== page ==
|You and Yours - Transcript
BBC Radio 4
|Print This Page|
|TX: 27.03.06 - Incapacity Benefit
PRESENTER: PETER WHITE
|Downloaded from www.bbc.co.uk/radio4
THE ATTACHED TRANSCRIPT WAS TYPED FROM A RECORDING AND NOT COPIED FROM AN ORIGINAL SCRIPT. BECAUSE OF THE RISK OF MISHEARING AND THE DIFFICULTY IN SOME CASES OF IDENTIFYING INDIVIDUAL SPEAKERS, THE BBC CANNOT VOUCH FOR ITS COMPLETE ACCURACY.
On tomorrow's programme the Secretary of State for Work and Pensions, John Hutton, will be taking your questions on the reform of incapacity benefit. You may remember that proposals for changes to the benefit were announced at the end of January and the consultation about what is outlined in the Welfare Reform Green Paper is still ongoing. Incapacity benefit costs the taxpayer around £7 billion every year, the government wants to reduce the number of people receiving it by 1 million over the next 10 years - that's by more than half based on current figures. So what do organisations working with disabled people think of the reform proposals? We asked three people who have a strong interest in any reforms to incapacity benefit to give us their views.
My name's John Knight, I'm head of policy and campaigns at Leonard Cheshire - a large voluntary sector body providing support services to over 21,000 disabled people. We think the Green Paper provides an opportunity to give those disabled people that choose to work the opportunity to work. However, we argue that the reform of welfare benefits must be based on the absolute necessity of lifting disabled people out of poverty by either getting them into paid work, if that's the best route for them and of their choice, or ensuring that benefit levels are raised. We feel that people are locked into welfare benefit poverty and we hope that the Secretary of State will use the Green Paper as an opportunity to radically reform the rates of benefits paid to people who are unable to work. The good things are the Department of Work and Pensions has realised the complex needs of disabled people and that they will try and build this in to any support services they give to disabled people looking for work but we need to be convinced that the job advisors that the Department of Work and Pensions will be deploying will be up to the task, at the moment we're not.
My name is Lorna Rees, I'm chief executive of Disability Alliance. We're a small national campaigning charity aiming to break the link between poverty and disability. One of the things that's very positive in the Green Paper is the national roll out of what's called the Pathyways to Work Programme. It's a tailored programme of help and support to disabled people and what's very significant is that about 10% of the people coming forward are actually volunteering, which I think demonstrates that there's really no evidence that you need to have sanctions in order to get people to start thinking about work. And that brings me on to the area that we're most concerned about which is the possibility that people will face sanctions and have their benefit reduced if they're felt to be not engaging or working properly with the programme. And to give an example: what about the person who's got depression, how does a member of staff judge whether somebody really has depression and isn't able to engage with their work plan or not? These are really difficult decisions to make because disability and impairment cover such a wide area.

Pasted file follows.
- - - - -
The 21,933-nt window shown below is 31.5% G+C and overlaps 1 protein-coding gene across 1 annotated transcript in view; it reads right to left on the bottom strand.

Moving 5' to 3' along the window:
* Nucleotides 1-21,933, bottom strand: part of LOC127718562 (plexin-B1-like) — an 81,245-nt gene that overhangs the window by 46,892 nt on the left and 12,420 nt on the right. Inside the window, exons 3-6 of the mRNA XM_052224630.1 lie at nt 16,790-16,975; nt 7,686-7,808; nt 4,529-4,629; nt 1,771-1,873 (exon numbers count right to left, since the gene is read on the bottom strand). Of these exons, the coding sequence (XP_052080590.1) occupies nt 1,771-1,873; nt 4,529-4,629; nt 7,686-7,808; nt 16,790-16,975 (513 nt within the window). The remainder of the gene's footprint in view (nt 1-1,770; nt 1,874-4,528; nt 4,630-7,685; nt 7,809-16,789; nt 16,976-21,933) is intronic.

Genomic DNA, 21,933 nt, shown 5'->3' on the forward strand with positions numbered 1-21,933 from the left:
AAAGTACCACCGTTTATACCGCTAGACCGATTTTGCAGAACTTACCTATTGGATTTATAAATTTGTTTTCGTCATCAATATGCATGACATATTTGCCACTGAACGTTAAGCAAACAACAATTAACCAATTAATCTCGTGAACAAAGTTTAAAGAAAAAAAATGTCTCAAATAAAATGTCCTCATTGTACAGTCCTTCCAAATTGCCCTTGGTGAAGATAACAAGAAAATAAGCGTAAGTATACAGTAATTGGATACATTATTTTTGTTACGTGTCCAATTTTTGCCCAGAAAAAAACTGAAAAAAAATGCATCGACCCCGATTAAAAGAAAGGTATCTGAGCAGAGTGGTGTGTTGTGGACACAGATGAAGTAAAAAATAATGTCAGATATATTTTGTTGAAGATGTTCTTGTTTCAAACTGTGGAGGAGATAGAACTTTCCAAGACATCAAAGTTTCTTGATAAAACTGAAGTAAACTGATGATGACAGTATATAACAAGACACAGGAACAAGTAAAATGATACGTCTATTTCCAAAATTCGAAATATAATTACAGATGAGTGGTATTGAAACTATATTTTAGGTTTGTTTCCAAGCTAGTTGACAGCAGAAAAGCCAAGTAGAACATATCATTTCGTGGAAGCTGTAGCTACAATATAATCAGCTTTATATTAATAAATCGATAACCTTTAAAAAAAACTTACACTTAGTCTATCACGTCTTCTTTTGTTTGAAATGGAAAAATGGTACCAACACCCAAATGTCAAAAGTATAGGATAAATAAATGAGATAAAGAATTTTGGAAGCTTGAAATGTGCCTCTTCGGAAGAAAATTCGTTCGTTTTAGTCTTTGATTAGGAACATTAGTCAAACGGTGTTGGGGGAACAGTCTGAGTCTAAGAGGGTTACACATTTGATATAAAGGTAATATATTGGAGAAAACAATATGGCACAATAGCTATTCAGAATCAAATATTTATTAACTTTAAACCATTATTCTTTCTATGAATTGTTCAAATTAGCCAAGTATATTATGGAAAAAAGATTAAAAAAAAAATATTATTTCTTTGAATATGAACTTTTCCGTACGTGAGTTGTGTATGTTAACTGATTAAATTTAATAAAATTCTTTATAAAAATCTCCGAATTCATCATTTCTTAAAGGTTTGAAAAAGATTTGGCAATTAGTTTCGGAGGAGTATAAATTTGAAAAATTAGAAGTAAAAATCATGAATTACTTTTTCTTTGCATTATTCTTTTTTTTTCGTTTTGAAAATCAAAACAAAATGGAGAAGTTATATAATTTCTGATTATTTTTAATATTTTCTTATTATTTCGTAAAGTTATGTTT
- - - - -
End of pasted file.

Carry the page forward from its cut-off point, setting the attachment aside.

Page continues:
My name's Nick Goulding, I'm the chief executive of the Forum of Private Business, which represents some 25,000 privately run businesses who are all employers but generally small employers. We welcome the fact that real effort is being put to get people back to work but what employers want are people who come back wanting to work and if there's too much stick and not enough carrot that won't work. And secondly, we're concerned that the Green Paper proposes to withdraw the relief that small firms presently get when their workers are on statutory sick pay, that'll be damaging for the employment prospects of those returning from incapacity benefit as well as damaging to the businesses.
Well that's what some employers and disability organisations think about the proposals to change incapacity benefit, now it's your turn to give us your thoughts on the subject. Are you on incapacity benefit perhaps and worried about what changes might mean to you? Are you working in a job centre where you may have to decide whether someone is capable of working? Maybe you're a GP who will now have to advise patients on the role of work. The Secretary of State for Work and Pensions, John Hutton, will be with us in the studio and to put your question to him you can e-mail us via the website, that's bbc.co.uk/radio4/youandyours or you can call us on 0800 044 044. And please, as always, leave us a contact number so we can get back to you.
Back to the You and Yours homepage
The BBC is not responsible for external websites